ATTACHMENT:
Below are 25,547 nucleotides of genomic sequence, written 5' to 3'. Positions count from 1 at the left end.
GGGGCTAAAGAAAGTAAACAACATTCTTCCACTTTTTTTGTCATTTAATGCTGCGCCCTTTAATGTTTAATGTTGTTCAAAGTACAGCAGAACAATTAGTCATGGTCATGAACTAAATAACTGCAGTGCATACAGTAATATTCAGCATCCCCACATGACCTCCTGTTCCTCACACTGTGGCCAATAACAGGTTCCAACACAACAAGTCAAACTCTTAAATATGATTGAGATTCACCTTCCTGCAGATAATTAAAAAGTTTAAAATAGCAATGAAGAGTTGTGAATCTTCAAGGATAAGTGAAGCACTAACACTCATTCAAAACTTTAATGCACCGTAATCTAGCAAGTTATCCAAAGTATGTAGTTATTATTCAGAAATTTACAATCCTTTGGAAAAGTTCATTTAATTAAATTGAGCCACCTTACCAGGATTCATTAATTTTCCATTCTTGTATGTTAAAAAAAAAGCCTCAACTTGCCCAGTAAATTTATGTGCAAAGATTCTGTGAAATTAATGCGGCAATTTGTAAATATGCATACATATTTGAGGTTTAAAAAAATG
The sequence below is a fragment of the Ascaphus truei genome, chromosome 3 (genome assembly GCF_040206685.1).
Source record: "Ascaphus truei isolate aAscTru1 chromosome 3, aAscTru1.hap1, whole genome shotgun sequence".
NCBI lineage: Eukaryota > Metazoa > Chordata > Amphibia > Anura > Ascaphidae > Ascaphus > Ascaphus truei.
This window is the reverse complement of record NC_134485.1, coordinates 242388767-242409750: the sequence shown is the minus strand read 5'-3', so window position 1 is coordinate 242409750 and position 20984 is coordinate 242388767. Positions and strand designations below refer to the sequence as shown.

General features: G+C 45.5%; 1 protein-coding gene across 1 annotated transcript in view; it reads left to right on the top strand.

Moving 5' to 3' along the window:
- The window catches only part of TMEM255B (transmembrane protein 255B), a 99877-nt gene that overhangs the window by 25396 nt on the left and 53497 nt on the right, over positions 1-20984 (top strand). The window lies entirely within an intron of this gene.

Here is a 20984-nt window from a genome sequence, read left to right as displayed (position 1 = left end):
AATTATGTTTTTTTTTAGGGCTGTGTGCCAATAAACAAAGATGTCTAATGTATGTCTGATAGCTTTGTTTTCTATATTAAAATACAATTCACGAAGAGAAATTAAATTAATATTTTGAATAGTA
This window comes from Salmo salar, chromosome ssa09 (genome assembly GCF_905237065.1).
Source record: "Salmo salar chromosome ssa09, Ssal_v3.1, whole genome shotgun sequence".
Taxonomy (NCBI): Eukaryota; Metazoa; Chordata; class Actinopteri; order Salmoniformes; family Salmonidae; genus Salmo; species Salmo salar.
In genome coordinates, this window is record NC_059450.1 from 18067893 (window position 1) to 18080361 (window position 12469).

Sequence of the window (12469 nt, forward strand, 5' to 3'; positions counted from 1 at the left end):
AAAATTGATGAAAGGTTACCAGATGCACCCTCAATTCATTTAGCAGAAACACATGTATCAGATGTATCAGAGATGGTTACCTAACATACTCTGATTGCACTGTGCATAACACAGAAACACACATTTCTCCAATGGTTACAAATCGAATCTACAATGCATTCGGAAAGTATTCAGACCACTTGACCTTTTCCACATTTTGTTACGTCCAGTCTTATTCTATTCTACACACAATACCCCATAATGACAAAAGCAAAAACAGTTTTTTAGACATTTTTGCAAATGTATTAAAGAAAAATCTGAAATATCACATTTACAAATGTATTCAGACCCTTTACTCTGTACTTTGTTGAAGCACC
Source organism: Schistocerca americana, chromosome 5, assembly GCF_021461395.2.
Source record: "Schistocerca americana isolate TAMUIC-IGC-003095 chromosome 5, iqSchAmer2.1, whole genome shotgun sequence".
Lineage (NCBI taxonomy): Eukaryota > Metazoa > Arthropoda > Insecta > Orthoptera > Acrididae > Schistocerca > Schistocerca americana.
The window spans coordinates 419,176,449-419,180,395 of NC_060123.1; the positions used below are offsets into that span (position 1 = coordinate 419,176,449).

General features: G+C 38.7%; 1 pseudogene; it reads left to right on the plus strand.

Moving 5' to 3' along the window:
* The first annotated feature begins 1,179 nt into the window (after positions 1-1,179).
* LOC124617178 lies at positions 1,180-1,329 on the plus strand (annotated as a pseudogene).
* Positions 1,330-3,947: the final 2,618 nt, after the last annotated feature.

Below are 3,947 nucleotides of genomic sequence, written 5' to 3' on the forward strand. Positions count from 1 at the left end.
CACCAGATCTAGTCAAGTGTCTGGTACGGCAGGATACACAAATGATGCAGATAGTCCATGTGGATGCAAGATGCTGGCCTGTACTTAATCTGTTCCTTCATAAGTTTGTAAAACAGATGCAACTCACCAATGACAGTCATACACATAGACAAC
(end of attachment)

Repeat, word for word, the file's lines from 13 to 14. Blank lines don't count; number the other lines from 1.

Source record: "Salmo salar chromosome ssa09, Ssal_v3.1, whole genome shotgun sequence".
Taxonomy (NCBI): Eukaryota; Metazoa; Chordata; class Actinopteri; order Salmoniformes; family Salmonidae; genus Salmo; species Salmo salar.